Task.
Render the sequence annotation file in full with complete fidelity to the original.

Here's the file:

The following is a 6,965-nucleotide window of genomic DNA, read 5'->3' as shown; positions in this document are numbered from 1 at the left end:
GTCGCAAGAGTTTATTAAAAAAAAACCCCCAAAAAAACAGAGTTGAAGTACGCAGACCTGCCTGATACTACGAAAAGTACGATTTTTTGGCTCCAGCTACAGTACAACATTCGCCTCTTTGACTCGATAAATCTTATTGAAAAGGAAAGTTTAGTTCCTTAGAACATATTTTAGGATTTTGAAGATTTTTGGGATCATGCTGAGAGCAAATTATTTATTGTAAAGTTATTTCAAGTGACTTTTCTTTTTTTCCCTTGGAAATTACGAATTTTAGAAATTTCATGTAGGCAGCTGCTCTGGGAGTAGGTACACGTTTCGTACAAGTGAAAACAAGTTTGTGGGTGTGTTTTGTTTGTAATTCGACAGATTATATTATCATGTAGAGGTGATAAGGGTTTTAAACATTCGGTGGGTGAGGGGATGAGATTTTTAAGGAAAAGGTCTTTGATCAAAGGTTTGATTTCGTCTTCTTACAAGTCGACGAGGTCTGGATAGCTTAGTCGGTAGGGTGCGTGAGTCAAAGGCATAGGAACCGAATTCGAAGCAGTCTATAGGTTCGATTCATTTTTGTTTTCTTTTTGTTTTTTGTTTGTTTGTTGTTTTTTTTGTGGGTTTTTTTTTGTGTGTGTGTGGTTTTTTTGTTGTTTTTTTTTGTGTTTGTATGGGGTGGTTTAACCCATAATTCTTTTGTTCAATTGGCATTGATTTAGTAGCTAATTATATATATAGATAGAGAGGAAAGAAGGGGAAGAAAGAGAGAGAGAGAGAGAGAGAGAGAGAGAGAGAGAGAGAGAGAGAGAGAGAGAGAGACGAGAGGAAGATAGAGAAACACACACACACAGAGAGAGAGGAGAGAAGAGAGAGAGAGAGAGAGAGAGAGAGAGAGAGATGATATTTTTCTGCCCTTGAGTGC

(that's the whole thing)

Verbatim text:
The following is a 6,965-nucleotide window of genomic DNA, read 5'->3' as shown; positions in this document are numbered from 1 at the left end:
GTCGCAAGAGTTTATTAAAAAAAAACCCCCAAAAAAACAGAGTTGAAGTACGCAGACCTGCCTGATACTACGAAAAGTACGATTTTTTGGCTCCAGCTACAGTACAACATTCGCCTCTTTGACTCGATAAATCTTATTGAAAAGGAAAGTTTAGTTCCTTAGAACATATTTTAGGATTTTGAAGATTTTTGGGATCATGCTGAGAGCAAATTATTTATTGTAAAGTTATTTCAAGTGACTTTTCTTTTTTTCCCTTGGAAATTACGAATTTTAGAAATTTCATGTAGGCAGCTGCTCTGGGAGTAGGTACACGTTTCGTACAAGTGAAAACAAGTTTGTGGGTGTGTTTTGTTTGTAATTCGACAGATTATATTATCATGTAGAGGTGATAAGGGTTTTAAACATTCGGTGGGTGAGGGGATGAGATTTTTAAGGAAAAGGTCTTTGATCAAAGGTTTGATTTCGTCTTCTTACAAGTCGACGAGGTCTGGATAGCTTAGTCGGTAGGGTGCGTGAGTCAAAGGCATAGGAACCGAATTCGAAGCAGTCTATAGGTTCGATTCATTTTTGTTTTCTTTTTGTTTTTTGTTTGTTTGTTGTTTTTTTTGTGGGTTTTTTTTTGTGTGTGTGTGGTTTTTTTGTTGTTTTTTTTTGTGTTTGTATGGGGTGGTTTAACCCATAATTCTTTTGTTCAATTGGCATTGATTTAGTAGCTAATTATATATATAGATAGAGAGGAAAGAAGGGGAAGAAAGAGAGAGAGAGAGAGAGAGAGAGAGAGAGAGAGAGAGAGAGAGAGAGAGAGAGAGACGAGAGGAAGATAGAGAAACACACACACACAGAGAGAGAGGAGAGAAGAGAGAGAGAGAGAGAGAGAGAGAGAGAGAGATGATATTTTTCTGCCCTTGAGTGC